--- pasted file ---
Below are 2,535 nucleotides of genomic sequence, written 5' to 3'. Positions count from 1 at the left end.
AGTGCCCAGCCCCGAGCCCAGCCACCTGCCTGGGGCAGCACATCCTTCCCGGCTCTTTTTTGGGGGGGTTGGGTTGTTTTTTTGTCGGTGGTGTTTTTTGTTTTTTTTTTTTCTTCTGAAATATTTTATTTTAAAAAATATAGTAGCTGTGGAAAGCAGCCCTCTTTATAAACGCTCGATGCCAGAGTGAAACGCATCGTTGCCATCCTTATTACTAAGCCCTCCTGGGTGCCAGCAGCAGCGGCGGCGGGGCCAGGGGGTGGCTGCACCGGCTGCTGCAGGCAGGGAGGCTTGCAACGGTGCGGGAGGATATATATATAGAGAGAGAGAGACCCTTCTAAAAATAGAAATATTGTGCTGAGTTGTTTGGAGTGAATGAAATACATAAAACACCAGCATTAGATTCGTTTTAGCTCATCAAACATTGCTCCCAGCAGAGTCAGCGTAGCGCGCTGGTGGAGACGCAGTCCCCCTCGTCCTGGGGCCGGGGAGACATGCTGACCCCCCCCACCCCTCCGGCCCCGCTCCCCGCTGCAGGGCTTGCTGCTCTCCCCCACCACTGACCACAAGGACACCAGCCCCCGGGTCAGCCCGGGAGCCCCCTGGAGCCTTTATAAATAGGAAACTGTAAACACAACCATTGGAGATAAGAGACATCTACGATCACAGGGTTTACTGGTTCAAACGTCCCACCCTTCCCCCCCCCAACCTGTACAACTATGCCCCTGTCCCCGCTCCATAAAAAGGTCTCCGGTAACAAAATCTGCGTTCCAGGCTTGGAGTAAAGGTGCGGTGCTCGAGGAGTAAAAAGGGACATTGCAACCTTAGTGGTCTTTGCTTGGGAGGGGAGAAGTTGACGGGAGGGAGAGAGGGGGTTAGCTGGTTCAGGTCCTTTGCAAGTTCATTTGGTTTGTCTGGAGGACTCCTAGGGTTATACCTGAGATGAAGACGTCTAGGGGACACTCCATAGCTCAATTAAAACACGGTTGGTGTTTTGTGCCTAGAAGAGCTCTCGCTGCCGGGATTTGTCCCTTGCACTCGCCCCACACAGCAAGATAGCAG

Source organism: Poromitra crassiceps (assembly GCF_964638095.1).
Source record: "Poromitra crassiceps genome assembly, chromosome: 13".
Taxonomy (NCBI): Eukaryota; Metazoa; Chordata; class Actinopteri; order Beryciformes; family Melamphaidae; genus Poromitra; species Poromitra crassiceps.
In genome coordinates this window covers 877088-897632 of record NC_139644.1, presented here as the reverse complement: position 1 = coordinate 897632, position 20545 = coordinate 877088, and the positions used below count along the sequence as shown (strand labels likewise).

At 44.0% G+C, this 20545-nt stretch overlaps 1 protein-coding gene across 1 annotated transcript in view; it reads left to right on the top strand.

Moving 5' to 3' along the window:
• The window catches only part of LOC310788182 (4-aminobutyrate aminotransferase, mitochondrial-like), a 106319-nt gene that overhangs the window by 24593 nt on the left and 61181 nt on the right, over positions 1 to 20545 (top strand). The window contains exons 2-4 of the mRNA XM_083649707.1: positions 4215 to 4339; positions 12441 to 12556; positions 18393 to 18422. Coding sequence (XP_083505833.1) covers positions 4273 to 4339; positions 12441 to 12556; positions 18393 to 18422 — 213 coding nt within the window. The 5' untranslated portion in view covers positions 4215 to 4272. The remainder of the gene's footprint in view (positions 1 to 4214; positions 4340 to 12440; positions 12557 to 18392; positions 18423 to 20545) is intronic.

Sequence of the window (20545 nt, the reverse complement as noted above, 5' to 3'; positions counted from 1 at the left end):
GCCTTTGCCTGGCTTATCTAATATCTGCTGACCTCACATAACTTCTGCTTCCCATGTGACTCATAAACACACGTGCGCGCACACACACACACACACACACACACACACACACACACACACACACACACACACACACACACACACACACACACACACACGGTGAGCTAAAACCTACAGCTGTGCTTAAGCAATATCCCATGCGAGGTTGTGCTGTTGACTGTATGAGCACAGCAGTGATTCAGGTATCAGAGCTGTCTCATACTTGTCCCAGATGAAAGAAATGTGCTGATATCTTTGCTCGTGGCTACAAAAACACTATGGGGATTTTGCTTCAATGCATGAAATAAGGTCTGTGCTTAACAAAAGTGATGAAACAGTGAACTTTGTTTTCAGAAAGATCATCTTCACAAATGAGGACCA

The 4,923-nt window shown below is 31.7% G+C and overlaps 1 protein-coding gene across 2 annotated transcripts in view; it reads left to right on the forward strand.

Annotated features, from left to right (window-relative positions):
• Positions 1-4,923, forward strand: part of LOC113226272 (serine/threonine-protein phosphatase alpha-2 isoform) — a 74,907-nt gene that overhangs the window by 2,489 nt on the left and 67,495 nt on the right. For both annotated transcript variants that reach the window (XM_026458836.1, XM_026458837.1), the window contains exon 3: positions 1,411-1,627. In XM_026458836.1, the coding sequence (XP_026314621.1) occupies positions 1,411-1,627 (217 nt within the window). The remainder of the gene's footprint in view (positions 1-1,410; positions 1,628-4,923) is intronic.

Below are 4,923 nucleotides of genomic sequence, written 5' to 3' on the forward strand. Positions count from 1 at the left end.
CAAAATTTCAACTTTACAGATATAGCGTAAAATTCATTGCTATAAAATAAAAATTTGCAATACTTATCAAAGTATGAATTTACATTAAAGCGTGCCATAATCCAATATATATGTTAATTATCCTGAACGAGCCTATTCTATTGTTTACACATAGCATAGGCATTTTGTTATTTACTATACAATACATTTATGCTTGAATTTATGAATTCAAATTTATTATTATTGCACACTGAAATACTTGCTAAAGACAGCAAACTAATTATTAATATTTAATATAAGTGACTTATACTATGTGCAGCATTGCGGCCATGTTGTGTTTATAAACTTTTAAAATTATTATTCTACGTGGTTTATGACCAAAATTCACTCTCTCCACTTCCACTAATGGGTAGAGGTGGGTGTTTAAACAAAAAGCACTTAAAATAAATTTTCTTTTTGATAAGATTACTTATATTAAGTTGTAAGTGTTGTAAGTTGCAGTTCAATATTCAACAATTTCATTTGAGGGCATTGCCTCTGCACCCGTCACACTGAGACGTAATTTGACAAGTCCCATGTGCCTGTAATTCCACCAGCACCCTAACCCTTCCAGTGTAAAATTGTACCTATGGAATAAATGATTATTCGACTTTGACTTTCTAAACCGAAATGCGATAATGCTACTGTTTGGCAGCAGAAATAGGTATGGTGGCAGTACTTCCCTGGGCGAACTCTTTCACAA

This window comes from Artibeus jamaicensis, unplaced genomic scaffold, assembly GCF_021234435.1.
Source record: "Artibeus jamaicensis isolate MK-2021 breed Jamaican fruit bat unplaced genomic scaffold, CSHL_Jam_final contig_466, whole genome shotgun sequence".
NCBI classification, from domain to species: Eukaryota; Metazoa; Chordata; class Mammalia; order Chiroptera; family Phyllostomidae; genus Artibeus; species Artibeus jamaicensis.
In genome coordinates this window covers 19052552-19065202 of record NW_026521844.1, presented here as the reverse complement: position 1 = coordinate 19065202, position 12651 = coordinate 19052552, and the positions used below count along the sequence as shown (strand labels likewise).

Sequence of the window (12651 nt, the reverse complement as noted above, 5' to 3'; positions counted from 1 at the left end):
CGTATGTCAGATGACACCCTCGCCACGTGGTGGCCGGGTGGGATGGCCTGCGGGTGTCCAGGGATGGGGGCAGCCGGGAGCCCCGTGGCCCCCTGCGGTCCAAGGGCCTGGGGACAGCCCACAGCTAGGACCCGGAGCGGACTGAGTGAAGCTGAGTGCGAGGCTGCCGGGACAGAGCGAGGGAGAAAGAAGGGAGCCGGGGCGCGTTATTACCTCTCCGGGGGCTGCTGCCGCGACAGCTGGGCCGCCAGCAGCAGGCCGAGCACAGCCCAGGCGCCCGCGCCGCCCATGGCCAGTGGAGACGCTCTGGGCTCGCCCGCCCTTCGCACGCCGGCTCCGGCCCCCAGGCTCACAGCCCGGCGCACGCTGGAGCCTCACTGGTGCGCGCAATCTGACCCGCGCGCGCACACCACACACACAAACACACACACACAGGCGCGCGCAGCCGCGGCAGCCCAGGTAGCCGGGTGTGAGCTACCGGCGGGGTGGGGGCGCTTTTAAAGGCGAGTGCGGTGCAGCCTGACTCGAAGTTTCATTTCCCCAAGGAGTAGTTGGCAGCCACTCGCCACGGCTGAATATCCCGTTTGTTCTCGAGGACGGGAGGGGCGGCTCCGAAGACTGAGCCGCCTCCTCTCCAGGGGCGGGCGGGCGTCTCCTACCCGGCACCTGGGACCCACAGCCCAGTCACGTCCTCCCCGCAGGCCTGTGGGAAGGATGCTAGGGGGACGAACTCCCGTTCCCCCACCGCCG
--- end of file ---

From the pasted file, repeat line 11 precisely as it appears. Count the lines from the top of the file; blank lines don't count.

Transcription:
GCCTTTGCCTGGCTTATCTAATATCTGCTGACCTCACATAACTTCTGCTTCCCATGTGACTCATAAACACACGTGCGCGCACACACACACACACACACACACACACACACACACACACACACACACACACACACACACACACACACACACACACACACGGTGAGCTAAAACCTACAGCTGTGCTTAAGCAATATCCCATGCGAGGTTGTGCTGTTGACTGTATGAGCACAGCAGTGATTCAGGTATCAGAGCTGTCTCATACTTGTCCCAGATGAAAGAAATGTGCTGATATCTTTGCTCGTGGCTACAAAAACACTATGGGGATTTTGCTTCAATGCATGAAATAAGGTCTGTGCTTAACAAAAGTGATGAAACAGTGAACTTTGTTTTCAGAAAGATCATCTTCACAAATGAGGACCA